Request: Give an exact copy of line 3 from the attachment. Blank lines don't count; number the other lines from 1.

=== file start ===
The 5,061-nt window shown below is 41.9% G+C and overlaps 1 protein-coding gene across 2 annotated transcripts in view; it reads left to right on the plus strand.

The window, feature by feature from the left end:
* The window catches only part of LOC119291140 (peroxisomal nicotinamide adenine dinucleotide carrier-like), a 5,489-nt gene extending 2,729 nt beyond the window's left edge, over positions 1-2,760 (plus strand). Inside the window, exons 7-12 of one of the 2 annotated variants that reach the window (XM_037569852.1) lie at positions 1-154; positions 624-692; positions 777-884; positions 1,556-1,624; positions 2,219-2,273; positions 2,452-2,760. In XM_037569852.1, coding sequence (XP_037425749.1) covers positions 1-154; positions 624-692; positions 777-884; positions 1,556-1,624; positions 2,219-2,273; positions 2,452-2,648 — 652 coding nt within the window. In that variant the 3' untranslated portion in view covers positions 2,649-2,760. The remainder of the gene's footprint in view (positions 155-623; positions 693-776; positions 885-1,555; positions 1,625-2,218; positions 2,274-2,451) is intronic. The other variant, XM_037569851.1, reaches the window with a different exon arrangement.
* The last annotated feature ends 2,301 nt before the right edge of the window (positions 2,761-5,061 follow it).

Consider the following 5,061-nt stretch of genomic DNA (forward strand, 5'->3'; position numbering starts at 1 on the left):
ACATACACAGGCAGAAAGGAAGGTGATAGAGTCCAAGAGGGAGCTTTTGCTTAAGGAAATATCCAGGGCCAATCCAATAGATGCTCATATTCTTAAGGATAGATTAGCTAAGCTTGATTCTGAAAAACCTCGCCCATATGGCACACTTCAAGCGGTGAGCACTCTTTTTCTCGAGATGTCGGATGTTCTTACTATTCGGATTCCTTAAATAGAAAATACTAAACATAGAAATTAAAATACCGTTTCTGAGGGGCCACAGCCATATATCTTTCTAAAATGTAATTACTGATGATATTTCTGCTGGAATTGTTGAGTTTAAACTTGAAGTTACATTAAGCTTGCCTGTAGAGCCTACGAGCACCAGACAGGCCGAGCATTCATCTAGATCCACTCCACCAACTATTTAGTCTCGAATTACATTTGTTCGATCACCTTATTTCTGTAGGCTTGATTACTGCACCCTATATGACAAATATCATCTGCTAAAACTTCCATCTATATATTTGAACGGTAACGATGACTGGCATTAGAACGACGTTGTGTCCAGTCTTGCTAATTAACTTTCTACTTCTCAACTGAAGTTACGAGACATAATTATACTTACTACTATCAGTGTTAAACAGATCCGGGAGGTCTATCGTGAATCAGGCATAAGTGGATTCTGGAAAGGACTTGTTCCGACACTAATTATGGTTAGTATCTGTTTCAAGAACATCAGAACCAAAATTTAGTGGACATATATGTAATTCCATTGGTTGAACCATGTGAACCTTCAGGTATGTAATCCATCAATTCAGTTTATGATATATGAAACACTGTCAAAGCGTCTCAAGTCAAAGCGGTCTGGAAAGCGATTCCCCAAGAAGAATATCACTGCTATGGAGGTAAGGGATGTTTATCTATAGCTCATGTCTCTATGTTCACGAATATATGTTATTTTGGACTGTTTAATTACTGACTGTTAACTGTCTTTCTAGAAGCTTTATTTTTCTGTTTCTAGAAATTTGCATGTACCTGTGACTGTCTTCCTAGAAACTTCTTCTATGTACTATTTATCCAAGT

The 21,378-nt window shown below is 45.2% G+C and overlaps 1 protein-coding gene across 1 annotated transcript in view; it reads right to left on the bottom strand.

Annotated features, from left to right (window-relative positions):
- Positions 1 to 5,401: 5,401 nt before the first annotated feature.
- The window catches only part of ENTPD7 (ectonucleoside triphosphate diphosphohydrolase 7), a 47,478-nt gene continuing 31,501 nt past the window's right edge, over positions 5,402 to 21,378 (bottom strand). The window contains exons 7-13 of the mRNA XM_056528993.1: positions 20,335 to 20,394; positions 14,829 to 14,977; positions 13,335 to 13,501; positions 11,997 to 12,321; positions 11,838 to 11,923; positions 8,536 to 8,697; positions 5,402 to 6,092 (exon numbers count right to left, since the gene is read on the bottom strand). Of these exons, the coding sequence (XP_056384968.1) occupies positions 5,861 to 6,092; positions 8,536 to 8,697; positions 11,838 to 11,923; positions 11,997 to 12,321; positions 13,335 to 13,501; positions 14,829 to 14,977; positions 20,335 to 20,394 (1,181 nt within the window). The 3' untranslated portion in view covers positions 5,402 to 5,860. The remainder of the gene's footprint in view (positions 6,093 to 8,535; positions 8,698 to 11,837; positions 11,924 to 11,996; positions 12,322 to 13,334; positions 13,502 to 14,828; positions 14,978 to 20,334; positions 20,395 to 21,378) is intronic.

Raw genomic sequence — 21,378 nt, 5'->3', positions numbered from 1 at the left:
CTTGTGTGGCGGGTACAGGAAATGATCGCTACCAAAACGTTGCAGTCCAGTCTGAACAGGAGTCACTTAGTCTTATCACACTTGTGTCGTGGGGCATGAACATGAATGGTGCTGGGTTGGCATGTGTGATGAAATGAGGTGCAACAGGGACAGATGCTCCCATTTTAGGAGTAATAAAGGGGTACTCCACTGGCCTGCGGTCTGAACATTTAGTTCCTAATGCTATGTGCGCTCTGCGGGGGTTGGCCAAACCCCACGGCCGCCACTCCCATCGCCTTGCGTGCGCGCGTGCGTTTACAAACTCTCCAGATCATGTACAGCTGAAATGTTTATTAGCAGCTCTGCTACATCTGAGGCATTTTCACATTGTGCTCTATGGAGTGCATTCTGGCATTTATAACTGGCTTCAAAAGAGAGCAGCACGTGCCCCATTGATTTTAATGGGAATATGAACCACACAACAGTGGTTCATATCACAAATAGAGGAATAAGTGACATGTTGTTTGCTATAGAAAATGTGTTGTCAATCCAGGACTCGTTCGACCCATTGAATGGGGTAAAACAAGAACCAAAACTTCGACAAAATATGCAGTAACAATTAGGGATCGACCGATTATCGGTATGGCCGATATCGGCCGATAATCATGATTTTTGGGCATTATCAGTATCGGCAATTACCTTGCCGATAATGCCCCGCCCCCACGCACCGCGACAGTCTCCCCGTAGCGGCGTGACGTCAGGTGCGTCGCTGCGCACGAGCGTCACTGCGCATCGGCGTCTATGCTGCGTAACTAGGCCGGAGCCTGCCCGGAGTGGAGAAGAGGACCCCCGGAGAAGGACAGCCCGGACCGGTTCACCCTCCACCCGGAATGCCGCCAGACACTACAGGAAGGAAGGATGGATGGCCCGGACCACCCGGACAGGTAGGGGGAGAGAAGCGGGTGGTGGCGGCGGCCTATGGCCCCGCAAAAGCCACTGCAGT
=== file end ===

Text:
* The window catches only part of LOC119291140 (peroxisomal nicotinamide adenine dinucleotide carrier-like), a 5,489-nt gene extending 2,729 nt beyond the window's left edge, over positions 1-2,760 (plus strand). Inside the window, exons 7-12 of one of the 2 annotated variants that reach the window (XM_037569852.1) lie at positions 1-154; positions 624-692; positions 777-884; positions 1,556-1,624; positions 2,219-2,273; positions 2,452-2,760. In XM_037569852.1, coding sequence (XP_037425749.1) covers positions 1-154; positions 624-692; positions 777-884; positions 1,556-1,624; positions 2,219-2,273; positions 2,452-2,648 — 652 coding nt within the window. In that variant the 3' untranslated portion in view covers positions 2,649-2,760. The remainder of the gene's footprint in view (positions 155-623; positions 693-776; positions 885-1,555; positions 1,625-2,218; positions 2,274-2,451) is intronic. The other variant, XM_037569851.1, reaches the window with a different exon arrangement.